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Italy, Australia and Japan - Parallel Worlds in Architecture?

The Italian Chamber of Commerce in Japan (ICCJ), in collaboration with the Australian and New Zealand Chamber of Commerce in Japan (ANZCCJ) poroudly presented an evening presentation and conversation with world-renowned, Italian-Australian architect, Mr. Riccardo Tossani. With over 60 participants attending, the presentation was a tremendous success.

Mr. Tossani’s works, such as the flagship Giorgio Armani in Roppongi Hills and the flagship store of Italian fashion brand GAS in Omotesando, have attracted global attention, garnering several awards and features in famous international  publications. Founded in 1997 with his partner Atsuko Itoda, the Tokyo-based practice of Riccardo Tossani Architecture has been creating innovative works and projects throughout the years. With an international staff and in collaboration with leading artists they have completed a diverse range of architecture, interior and planning projects around the world. Under Tossani's direction as design principal, the studio continues to address issues of multi-culturalism, social evolution, art in architecture and environmental sustainability; these topics were covered in the presentation as well.

The presentation started with a briefing on Tossani’s life in Australia, the US, Italy, and Japan. It was in Australia where he had his first “aesthetic experience” inside a movie theatre, with his parents, showing an Italian film. The landscape in the film awakened his interest and emotions for architecture, prompting him to study it in university in Australia, Italy, and the US.

Mr. Tossani provided very interesting insights on Japanese architecture in particular. He mentioned that the Yoyogi National Gymnasium, built in 1964 by Kenzo Tage, made him realize “there was a much higher world, that architecture was not just about creating buildings, but about something spiritual and can touch your soul”. However, in contrast to this, Tossani stated that today’s Japanese architecture consists of the destruction of urban landscape, and general overdevelopment of the same types of buildings. “Buildings have skins and veneers of the West but don’t have anything else beyond that; there’s no soul or heart,” said Tossani in his presentation. One of the reasons behind this can arguably be pointed to the fact that inheritance tax in Japan is very high, leaving families no choice but to sell their property to big developers.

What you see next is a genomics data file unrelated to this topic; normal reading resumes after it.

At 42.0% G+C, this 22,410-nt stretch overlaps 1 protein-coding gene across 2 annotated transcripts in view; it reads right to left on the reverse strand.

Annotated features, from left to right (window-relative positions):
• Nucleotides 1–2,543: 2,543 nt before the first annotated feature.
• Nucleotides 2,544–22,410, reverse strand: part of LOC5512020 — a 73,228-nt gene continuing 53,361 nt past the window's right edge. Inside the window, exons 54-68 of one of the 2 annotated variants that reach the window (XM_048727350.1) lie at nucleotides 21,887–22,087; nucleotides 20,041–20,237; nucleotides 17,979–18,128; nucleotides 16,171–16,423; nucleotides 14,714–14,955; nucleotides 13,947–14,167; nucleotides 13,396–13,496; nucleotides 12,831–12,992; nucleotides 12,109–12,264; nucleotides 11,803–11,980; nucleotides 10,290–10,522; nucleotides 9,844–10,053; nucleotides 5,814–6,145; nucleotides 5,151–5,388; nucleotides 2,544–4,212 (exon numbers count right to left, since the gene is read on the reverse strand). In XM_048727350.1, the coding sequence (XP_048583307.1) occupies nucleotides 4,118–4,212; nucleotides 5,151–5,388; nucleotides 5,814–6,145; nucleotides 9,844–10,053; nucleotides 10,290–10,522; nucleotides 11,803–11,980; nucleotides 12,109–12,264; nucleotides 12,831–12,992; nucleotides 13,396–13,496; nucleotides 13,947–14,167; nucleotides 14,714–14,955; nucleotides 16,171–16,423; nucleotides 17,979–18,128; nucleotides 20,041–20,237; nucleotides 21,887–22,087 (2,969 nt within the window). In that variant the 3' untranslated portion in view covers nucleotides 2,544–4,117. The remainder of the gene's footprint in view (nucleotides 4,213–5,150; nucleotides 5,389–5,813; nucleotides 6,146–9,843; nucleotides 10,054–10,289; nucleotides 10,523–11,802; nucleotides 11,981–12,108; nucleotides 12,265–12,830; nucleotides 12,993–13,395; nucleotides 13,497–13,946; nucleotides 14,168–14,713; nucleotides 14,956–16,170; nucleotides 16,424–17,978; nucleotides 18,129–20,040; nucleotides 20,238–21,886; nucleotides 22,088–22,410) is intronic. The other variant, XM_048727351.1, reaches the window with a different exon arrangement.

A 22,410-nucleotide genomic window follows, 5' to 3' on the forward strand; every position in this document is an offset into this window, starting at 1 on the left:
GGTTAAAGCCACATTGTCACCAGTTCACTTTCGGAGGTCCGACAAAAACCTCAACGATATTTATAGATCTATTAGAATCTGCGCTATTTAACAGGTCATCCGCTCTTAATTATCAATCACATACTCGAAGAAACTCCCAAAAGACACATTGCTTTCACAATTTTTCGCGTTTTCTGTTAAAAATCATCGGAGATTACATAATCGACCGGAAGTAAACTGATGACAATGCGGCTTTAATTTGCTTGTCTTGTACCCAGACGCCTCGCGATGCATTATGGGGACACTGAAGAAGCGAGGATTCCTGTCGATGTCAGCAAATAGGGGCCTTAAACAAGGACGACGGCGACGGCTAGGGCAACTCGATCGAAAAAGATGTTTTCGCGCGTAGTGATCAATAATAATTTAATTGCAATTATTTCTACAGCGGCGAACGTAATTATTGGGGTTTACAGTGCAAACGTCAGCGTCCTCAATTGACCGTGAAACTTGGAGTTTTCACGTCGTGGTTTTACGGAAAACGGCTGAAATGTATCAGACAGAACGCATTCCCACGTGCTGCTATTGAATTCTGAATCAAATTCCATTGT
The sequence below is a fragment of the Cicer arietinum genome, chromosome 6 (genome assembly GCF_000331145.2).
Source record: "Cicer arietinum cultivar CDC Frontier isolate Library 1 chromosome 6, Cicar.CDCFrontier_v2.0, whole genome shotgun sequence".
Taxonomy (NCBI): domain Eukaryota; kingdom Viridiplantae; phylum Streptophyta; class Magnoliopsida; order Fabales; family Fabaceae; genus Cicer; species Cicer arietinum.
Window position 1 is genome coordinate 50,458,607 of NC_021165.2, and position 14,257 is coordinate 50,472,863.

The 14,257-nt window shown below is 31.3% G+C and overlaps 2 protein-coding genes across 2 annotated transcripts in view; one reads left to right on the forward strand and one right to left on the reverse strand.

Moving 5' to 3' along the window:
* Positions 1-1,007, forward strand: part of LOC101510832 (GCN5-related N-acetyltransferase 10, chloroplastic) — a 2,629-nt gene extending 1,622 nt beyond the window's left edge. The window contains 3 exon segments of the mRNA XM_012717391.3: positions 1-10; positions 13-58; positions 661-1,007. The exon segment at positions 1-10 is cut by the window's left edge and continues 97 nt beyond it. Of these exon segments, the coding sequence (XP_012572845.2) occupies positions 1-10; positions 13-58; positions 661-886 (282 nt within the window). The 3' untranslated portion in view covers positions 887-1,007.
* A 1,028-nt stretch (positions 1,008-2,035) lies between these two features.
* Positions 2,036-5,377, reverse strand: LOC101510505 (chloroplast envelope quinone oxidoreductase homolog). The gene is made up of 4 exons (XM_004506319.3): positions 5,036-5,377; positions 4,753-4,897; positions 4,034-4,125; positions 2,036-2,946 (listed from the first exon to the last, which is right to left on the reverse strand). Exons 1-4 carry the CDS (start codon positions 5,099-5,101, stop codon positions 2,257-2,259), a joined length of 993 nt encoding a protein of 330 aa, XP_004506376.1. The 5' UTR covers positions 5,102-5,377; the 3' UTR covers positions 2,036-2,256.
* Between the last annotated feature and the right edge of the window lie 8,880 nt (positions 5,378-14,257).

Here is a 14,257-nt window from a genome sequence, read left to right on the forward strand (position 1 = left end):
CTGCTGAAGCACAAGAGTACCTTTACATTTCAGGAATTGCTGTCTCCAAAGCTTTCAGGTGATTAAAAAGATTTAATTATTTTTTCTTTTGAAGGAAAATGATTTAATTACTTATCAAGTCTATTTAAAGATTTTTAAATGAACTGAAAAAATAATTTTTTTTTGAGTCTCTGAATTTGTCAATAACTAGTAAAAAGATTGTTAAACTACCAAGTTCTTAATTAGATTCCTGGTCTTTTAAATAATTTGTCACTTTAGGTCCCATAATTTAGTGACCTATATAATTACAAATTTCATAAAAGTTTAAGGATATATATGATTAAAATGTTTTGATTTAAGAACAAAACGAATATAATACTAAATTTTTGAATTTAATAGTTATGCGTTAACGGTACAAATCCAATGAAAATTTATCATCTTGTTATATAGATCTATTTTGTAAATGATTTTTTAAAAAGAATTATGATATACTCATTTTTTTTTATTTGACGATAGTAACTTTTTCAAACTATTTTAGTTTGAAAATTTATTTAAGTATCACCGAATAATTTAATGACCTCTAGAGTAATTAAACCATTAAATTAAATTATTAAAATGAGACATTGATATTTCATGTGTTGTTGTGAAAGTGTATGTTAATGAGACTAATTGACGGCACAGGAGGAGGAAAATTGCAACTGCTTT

Figures provided regarding architects and engineers in Japan were astounding; currently there are 365,921 engineers/architects (ie. graduates) in Japan, with only 4,169 architects with a formal practice. Of that number, 2,000 work in Tokyo; additionally, there are only 13 foreign architectural firms, 10 of which are private (1-15 architects). With 37.9 million people in Tokyo, one wonders why there are so few practicing architects. Furthermore, most of these architects work in large corporations/general construction companies, thus resulting in minimal architectual input, and maximum engineering input. Perhaps this is why Japan is facing a lack of creative, innovative buildings.

One cannot lose hope in the future of Japanese architecture. For example, Mr. Tossani’s completed works, along with future projects for hospitals, office buildings, and residential complexes, are giving Tokyo a mini makeover.

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